There is another, stronger argument against neuro-materialism. Consider identical twins (same DNA). If moral behavior is determined only by the physical and chemical natures of the brain, one would expect these genetically identical twins to behave alike--if one is a criminal, so would the other be, with 100% concordance. However, a Danish study has shown only a 52% rate for concordance between identical twins (compared to 22% for fraternal twins). Moreover, this study has been criticized as neglecting linked environmental behavioral factors by Carey: "The results suggest that the genetic influence on registered criminality may be more modest than previously thought."

Nevertheless, neuroscientists conclude that free will is an illusion, on the basis of experiments involving simple, inconsequential choices.   The most cited of these is the Libet experiment, which shows a brain potential exists before a subject is consciously aware of making a choice.  On the other hand  Timothy Bayne and Eliezer Sternberg say that the Libet experiments do not justify free will skepticism.   The most significant  objection, which Sternberg supports by several detailed examples of moral/ethical decision problems, is that the Libet experiment (and others) involve inconsequential choices, choices which do not require reflection, consideration of an unlimited set of moral and situational factors.   Sternberg classifies these kinds of decisions as "boundless", that is to say decisions that cannot be determined algorithmically, as might be done in a computer, unlike those processes that proceed almost without conscious deliberation (like riding a bicycle).   Since ethical decision making is "boundless", it cannot proceed solely from algorithmic brain processes, but requires another agency.  

I am not foolish enough to argue that ethical behavior does not involve physical and chemical characteristics of the brain, or that heredity might not have some influence on the capacity for making good moral choices.   I suggest that the brain is, like the jet fighter in Sternberg's analogy, a necessary vehicle for something else--the soul, the will, conscience--that which is endowed in each person by the Holy Spirit at conception.    How this matures as the human matures, how it acts for each of us is still and may remain a mystery.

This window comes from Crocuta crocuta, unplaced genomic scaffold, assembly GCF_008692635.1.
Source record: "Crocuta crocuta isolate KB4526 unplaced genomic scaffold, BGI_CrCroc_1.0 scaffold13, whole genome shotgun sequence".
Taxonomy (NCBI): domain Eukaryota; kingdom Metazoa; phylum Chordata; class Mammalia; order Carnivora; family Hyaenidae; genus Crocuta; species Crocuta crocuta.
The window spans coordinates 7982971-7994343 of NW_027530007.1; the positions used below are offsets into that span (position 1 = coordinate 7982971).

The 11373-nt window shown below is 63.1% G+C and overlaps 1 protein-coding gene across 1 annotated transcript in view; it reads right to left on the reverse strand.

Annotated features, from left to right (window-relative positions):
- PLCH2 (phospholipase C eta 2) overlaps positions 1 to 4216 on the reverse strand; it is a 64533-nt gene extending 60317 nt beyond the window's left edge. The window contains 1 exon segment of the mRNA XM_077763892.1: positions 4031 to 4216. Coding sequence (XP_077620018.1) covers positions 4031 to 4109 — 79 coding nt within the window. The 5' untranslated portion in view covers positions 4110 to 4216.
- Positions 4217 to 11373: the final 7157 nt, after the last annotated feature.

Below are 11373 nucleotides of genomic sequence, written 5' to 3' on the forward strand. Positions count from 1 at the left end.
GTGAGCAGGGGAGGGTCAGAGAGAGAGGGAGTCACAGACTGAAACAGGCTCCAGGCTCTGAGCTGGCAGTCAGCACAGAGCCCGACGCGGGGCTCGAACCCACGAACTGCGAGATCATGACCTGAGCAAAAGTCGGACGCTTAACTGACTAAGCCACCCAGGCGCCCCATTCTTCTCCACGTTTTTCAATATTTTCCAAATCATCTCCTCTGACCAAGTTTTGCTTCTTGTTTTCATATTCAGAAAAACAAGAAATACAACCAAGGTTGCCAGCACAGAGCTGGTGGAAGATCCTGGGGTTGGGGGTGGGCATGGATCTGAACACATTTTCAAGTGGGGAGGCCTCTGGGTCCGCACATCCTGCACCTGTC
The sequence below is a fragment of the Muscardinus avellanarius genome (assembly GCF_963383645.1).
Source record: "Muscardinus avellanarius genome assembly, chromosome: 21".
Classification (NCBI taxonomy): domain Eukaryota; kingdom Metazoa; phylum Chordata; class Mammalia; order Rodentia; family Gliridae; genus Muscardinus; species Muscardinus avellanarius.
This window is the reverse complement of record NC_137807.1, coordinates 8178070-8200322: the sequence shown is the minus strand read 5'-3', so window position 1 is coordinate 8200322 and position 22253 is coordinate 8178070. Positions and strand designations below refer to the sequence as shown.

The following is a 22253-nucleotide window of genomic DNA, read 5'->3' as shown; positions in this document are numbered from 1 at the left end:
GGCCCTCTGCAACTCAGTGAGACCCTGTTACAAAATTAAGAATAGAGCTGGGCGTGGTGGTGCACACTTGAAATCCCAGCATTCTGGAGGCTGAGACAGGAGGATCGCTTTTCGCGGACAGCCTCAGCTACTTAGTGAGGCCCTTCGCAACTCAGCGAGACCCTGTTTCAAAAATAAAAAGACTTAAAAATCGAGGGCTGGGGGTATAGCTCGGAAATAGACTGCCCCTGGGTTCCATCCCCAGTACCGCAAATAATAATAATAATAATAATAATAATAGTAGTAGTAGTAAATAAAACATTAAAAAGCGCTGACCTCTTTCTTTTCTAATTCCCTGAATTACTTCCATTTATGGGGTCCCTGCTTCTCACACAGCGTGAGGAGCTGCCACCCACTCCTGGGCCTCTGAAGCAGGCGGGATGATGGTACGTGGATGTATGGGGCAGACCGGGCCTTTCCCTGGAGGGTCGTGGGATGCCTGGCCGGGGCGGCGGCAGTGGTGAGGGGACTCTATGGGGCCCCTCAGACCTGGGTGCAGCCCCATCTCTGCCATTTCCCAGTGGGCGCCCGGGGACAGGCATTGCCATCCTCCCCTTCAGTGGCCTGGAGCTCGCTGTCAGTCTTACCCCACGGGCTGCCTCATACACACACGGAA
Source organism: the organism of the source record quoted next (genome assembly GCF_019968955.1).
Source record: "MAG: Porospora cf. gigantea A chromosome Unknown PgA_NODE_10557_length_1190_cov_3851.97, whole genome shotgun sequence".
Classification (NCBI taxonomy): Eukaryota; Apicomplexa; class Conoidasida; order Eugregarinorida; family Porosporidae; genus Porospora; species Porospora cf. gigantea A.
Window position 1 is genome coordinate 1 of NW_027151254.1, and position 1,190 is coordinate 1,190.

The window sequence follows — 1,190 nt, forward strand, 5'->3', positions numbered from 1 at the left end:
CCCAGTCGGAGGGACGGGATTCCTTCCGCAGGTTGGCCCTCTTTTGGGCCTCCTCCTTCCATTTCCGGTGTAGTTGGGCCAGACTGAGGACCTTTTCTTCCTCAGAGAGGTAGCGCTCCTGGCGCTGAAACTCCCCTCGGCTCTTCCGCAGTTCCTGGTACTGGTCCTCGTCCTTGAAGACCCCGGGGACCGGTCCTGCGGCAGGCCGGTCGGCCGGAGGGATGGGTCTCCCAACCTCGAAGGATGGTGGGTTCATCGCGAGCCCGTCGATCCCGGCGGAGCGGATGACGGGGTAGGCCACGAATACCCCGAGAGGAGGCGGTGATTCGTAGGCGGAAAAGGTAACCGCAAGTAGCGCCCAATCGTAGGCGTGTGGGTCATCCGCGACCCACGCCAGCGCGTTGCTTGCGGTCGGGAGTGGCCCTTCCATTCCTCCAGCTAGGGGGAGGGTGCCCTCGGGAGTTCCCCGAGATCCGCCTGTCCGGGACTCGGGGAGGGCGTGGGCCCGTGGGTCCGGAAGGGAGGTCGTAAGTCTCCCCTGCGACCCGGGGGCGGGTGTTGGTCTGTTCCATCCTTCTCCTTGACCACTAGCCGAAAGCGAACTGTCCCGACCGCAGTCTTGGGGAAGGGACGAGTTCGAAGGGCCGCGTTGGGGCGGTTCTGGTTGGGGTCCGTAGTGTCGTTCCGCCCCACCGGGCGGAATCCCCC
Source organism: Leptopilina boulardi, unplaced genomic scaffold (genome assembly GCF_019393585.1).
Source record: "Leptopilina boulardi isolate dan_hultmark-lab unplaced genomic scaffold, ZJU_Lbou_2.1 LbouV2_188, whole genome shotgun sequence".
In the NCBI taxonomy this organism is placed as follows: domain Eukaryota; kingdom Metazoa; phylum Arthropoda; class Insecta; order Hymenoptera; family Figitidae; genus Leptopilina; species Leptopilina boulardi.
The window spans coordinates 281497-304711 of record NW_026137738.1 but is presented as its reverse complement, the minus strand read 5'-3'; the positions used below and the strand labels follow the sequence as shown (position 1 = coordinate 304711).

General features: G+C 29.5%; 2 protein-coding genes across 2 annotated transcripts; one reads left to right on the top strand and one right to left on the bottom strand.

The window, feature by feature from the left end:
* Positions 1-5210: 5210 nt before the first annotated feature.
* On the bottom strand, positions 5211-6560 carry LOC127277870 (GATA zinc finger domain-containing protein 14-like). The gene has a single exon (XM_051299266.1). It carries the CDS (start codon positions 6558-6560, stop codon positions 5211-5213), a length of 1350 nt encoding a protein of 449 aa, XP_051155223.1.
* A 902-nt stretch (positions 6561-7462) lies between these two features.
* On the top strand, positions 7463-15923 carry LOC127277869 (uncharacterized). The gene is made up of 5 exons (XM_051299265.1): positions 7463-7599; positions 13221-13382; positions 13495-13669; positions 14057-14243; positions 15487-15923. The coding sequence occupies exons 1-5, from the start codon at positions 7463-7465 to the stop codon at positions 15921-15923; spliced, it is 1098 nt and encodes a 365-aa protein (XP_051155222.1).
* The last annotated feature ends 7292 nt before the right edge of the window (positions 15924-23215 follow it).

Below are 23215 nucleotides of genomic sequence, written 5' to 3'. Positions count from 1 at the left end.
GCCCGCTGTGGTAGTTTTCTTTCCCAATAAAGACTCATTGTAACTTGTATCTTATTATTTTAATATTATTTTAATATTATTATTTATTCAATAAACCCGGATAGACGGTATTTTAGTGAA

The best (and most entertaining) case for nurture as the prime element determining moral behavior is the "Gee Officer Krupke" routine in West Side story.   It encompasses all the factors--parental neglect, economic deprivation, bad moral influences--that sociologists claim as causal for criminality.  

However, there are two objections to nurture as the sole determinant.    First, there are many examples of people who have escaped poor economic circumstances, racial prejudice, bad parenting to become models of moral behavior.    Second, there are many examples of people in good economic circumstances, with good parents who do evil deeds.     Thus economic circumstances and parental care are neither neccessary nor sufficient conditions for evil behavior.    If we look at the headlines above, many of those involved--the rap singer who converted to Islam, the Fort Hood shooter, the 9/11 terrorists--were comfortably situated economically or even well-to-do.    For every "knock-out" criminal who comes from a single-parent environment, there is another that gets to be a judge or politician.

Again, the influence of a poor environment--economic or parental--can not be overlooked.   But it is not the only or the sole factor in moral behavior.    There is that small, still voice within us that tells us what is right or wrong, implanted at birth, the " ius naturale est quo natura omnia animalia docuit", the natural law which underlies the behavior of a rational being.

NOTE (added later):   a recent study at St. Mary's College, University of London has shown that terrorists are more likely to be well-off and educated.


In his arguments against the Pelagian Heresy, On Grace and Free Will, St. Augustine said
"There are some persons who suppose that the freedom of the will is denied whenever God's grace is maintained, and who on their side defend their liberty of will so peremptorily as to deny the grace of God. This grace, as they assert, is bestowed according to our own merits. It is in consequence of their opinions that I wrote the book entitled On Grace and Free Will." 
Whether God's arbitrary (?) bestowal of Grace negates Free Will will be dealt with at length in the next post on this topic, as will how we should deal with forgiveness, given that free will and moral responsibility exists.